But Tracey Stewart, the native Australian Payne had met in Kuala Lumpur while he was playing the Asian Tour, wanted to grow old with her husband. Payne’s 13-year-old daughter, Chelsea, and his 10-year-old son, Aaron, wanted to grow up for their father. His mother, Bee, hadn’t dreamed of outliving her son. No parent does.

Stewart’s father, a traveling salesman, died in 1985 after a bout with cancer. And on the Sunday morning of last June’s U.S. Open triumph at Pinehurst, Tracey emerged from the bedroom after a shower to find her husband having a good cry in front of the television screen. He had just watched an NBC Father’s Day special piece on his relationship with his father.

“His father’s death was very hard for Payne,” she said later that day. “It still is.”

Bill Stewart liked to party and dance and dress in outfits that made him look more like an embarrassed zebra than a clothes horse. Bee Stewart, meanwhile, would eventually battle alcoholism. In recent years Stewart talked openly about his increasing awareness of his parents’ struggles. He embraced religion and he credited his faith for keeping his golf in perspective.

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Payne Stewart after sinking his winning par putt on the 18th hole at Pinehurst during the final round of the 1999 US. Open.

“I’m a lot older and a lot wiser,” Stewart had said after winning the abbreviated AT&T Pebble Beach National Pro-Am in February. “I’m more mature. I’m not going to blink and miss my family growing up.”

Later that Father’s Day at Pinehurst he went out and one-putted the last three greens to beat Phil Mickelson by a shot. When he teed off on the 72nd hole, the chimes at the nearby Pinehurst Village Chapel were softly and serendipitously playing “Onward Christian Soldiers.”

“He’s an inspiring guy,” Ryder Cup teammate Justin Leonard said of Stewart.

In 1991, Stewart had beaten Scott Simpson in a playoff at Hazeltine National near Minneapolis to win his first U.S. Open. Two years before that he had reeled in Mike Reid and won the 1989 PGA Championship at Kemper Lakes near Chicago. Only two players under age 50 – Nick Faldo and Seve Ballesteros – have won more majors than Stewart.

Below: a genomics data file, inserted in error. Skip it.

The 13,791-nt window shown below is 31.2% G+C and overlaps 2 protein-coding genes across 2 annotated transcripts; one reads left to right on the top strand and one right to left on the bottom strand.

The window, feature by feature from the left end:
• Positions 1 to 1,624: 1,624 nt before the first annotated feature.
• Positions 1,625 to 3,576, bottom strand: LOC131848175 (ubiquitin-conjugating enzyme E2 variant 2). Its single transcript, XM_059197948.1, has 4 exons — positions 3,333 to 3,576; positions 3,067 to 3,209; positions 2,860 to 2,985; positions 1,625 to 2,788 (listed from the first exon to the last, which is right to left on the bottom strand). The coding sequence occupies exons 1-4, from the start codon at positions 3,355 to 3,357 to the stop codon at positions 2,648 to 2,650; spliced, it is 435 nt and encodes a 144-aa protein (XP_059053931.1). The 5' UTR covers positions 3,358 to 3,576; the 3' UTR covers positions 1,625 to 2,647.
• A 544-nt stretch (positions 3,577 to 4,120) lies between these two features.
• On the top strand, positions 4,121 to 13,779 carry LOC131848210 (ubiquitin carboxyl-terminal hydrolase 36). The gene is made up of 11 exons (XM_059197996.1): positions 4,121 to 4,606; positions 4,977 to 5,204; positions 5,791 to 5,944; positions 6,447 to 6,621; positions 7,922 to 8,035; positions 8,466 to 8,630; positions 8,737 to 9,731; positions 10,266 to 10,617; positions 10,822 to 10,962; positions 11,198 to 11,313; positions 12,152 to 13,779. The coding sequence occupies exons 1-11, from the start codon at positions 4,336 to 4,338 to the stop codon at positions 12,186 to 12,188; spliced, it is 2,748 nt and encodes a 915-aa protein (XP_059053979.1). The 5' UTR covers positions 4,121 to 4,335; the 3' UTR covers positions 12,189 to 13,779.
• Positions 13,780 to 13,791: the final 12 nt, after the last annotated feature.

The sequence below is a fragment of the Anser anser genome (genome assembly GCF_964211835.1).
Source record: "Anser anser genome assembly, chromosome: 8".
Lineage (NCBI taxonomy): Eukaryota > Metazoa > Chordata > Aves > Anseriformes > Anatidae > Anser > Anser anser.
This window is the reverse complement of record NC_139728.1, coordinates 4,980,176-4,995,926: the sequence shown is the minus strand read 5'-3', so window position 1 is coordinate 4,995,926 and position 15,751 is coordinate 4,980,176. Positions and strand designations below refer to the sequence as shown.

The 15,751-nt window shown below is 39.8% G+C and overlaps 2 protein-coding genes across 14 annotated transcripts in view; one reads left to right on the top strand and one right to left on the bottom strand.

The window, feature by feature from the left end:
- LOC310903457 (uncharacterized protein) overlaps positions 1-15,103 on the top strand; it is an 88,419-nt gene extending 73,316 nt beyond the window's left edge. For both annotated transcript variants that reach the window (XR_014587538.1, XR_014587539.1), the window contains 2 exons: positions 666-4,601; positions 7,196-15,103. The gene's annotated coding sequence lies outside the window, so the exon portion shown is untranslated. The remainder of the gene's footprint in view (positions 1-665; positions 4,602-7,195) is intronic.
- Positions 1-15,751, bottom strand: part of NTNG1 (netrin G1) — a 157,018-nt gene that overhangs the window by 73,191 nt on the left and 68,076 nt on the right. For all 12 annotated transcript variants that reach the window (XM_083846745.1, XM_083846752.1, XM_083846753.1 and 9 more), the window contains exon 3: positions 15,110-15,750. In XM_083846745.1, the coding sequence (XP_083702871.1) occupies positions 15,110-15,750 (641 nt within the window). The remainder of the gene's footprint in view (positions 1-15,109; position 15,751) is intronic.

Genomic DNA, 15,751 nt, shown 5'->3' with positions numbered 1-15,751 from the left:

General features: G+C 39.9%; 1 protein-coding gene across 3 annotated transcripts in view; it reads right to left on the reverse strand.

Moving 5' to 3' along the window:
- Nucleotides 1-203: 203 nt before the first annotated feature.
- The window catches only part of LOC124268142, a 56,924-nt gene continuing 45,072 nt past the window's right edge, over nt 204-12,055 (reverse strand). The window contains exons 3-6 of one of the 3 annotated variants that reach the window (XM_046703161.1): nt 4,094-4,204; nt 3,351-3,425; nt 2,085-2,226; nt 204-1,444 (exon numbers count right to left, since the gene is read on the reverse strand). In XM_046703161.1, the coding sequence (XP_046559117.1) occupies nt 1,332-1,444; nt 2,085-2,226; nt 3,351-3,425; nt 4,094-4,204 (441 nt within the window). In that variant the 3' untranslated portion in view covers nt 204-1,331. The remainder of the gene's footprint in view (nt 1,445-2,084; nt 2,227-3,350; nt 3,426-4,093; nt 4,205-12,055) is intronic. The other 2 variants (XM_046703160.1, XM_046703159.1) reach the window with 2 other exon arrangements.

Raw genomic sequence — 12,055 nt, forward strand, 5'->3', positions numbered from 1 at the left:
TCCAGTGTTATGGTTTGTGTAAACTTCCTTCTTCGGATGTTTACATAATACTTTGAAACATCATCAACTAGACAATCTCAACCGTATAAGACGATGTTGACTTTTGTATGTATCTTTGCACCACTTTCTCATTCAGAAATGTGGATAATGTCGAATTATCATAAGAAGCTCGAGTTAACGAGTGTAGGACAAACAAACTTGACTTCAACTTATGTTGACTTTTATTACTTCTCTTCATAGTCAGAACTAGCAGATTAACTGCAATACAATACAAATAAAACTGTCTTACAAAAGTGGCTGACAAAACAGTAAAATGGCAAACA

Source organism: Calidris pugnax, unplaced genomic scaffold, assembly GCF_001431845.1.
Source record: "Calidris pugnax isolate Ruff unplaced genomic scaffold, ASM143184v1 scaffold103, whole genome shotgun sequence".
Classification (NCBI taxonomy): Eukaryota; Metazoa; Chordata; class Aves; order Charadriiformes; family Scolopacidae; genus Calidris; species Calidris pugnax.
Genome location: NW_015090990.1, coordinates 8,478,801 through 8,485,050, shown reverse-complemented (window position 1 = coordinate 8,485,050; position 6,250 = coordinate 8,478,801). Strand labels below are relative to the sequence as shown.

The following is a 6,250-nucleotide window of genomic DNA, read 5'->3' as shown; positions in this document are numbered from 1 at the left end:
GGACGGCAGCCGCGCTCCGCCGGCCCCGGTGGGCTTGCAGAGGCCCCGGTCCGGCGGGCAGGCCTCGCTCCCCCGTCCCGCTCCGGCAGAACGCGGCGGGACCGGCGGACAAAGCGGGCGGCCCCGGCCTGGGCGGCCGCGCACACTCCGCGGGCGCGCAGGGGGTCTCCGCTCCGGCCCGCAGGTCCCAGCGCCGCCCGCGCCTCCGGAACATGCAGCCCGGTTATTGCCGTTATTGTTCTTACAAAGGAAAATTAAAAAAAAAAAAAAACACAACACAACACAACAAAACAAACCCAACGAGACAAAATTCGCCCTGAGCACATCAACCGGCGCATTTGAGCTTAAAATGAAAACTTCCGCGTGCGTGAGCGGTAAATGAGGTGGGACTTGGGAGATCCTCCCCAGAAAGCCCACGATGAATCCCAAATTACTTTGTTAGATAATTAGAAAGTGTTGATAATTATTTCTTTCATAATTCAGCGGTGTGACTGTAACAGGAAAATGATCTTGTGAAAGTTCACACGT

“It is difficult to express our sense of shock and sadness over the death of Payne Stewart,” said PGA Tour commissioner Tim Finchem. “He will be sorely missed and, in many ways, he is irreplaceable.”

U.S. Golf Association president Buzz Taylor called Stewart a “good example of what golfers should be all about.”

“He leaves a lasting impression,” said Leonard, “on a lot of people.”

At the time of his death Stewart ranked third on the 1999 money list with $2,077,950 and third on the career money list with $11,737,008. He is currently the eighth-ranked player in the world.

Born in Springfield, Mo., Stewart attended Southern Methodist University and joined the PGA Tour in 1981. Prior to this season he had gone eight years with just one victory. It was a horrible slump for a player of his talents. And it left him surly much of the time. The turnaround began in 1998, when he lost a large lead on the final day of the U.S. Open at the Olympic Club in San Francisco. After finishing second to Lee Janzen, he was gracious in defeat. This was a kinder, gentler Stewart.

“Don’t give up on me, boys,” he told reporters that day.

Stewart wasn’t the best, the funniest, the richest, the nicest, the smartest or the coolest golfer on the planet. But no other player had more style. And few knew how much substance he possessed.

His passing has left an emptiness at the core of his sport. Stewart was an original. And it is for that reason that his memory will never fade to black. 

He just had too much color.